By Jeremy S.
I must admit that I had relatively strong preconceived notions about the whole “recoil buffer” product genre. And because of this, I nearly turned down the offer to test out this new product from Strike Industries. Gun owners have enough snake oil marketed to us on a daily basis, and that is squarely where I placed recoil buffers in the great scheme of things. Still, two things led me to give the Frame Shock Buffer a shot . . .
- I’ve been shooting my Glock 20SF more often, including with a lot of Underwood ammo, which is hotter than a bunch of IDF chicks. I figured if there was any difference to be had with a buffer, it would show up here. Additionally, I can see marks from where the slide strikes the frame at full recoil. This isn’t a concern to me and we’re within acceptable allowances for slide/frame contact here, but it’s visible proof of impact that I assume sends some amount of ‘shock’ into the shooter’s hands.
- It’s easy to install and completely reversible. It also sounded like it would be fun to do some slow-mo video and try to objectively show any difference with the buffer vs. without.
Cut to the chase: Did it work?
I wasn’t able to physically feel a difference in recoil or ‘shock’ in my hands.
I shot a tighter, rapid-fire 5-shot group with the buffer than without the buffer, but can’t say this is conclusive. Frankly, ammo (10mm especially) is too expensive and hard to get right now for me to shoot dozens of groups with a shot timer in the hopes of coming up with meaningful accuracy/time averages. Maybe I’ll revisit this in the future and run a 9mm through an IPSC stage a bunch of times and then review the scores.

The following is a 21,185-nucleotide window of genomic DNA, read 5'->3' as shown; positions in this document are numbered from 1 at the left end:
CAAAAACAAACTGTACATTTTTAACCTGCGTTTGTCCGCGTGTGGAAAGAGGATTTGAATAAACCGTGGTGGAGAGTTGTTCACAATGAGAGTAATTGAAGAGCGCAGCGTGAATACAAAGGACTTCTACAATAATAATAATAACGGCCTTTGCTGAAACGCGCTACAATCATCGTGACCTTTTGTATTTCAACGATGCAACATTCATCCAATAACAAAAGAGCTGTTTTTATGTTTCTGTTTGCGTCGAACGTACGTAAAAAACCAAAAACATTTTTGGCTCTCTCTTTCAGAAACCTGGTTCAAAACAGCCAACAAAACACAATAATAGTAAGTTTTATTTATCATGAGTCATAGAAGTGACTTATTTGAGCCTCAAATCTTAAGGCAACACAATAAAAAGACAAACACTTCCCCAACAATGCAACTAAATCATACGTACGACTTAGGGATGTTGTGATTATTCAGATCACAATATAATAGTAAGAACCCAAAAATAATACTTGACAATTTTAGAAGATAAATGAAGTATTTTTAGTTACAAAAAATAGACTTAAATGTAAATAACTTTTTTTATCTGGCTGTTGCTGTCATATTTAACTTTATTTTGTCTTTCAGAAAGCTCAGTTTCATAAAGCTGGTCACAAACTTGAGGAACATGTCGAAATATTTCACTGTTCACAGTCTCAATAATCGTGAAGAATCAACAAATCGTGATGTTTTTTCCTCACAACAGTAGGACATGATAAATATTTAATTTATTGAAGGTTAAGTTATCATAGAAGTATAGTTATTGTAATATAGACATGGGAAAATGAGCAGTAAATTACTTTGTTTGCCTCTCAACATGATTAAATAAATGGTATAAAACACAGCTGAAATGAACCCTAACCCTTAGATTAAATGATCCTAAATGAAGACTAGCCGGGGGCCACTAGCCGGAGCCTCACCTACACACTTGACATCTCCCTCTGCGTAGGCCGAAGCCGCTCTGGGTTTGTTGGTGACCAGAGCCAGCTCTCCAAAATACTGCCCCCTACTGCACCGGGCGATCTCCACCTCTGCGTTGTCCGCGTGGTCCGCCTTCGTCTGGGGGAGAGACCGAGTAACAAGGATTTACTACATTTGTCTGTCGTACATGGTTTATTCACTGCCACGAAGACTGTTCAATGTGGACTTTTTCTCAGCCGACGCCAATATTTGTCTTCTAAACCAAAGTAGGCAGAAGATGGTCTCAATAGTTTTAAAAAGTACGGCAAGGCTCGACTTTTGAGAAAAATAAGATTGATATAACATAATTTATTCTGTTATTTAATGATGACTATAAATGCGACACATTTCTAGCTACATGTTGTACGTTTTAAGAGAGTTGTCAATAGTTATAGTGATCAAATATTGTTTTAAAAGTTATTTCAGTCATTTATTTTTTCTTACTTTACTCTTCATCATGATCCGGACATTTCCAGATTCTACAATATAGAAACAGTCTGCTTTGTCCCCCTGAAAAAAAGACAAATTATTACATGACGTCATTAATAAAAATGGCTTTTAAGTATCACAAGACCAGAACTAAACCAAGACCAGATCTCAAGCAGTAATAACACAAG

Looking at the slow-mo video, though, there quite clearly is a reduction in muzzle rise with the buffer installed. Note where the front corner of the accessory rail is on the background before the shot and how far it moves from that point after the shot, and you’ll easily see it. What you see in the slow-mo was very consistent across a couple dozen shots with and without the buffer. So… yes, it actually does do something positive.
It wouldn’t stay in place in the frame. While this could be fixed with a tiny droplet of superglue or double-sided tape, the potential to have a loose piece in the moving parts of my pistol immediately relegated the Frame Shock Buffer to fun-use-only status. Meaning it’s not for use in a self-defense gun where ultimate reliability is paramount.
That’s just my preference, despite the fact that the buffer’s movement inside of the frame never caused a failure of any sort. I could see using it in a competition gun (with the buffer secured somehow) if further testing really showed better accuracy and/or split times.
Depending on your needs, this might be $7 well-spent. Strike Industries is making some pretty cool products these days, and their recoil buffers are probably decent sellers for them. I had always written recoil buffers off as gimmicks but, to my honest surprise, I think my limited testing actually shows that the idea really does have some merit.
There are very limited types of modifications that I would ever consider making to a defensive firearm, and I must say that a recoil buffer falls outside that group. But I have plenty of firearms that serve no purpose for me other than for various types of fun target shooting, and I can see a case for using a buffer product in some of those. More control and faster, more accurate follow-up shots, maybe less wear on the moving parts. Maybe, in other gun models, a discernible reduction in recoil/’shock,’ etc. All things considered, I’m glad I gave it a try.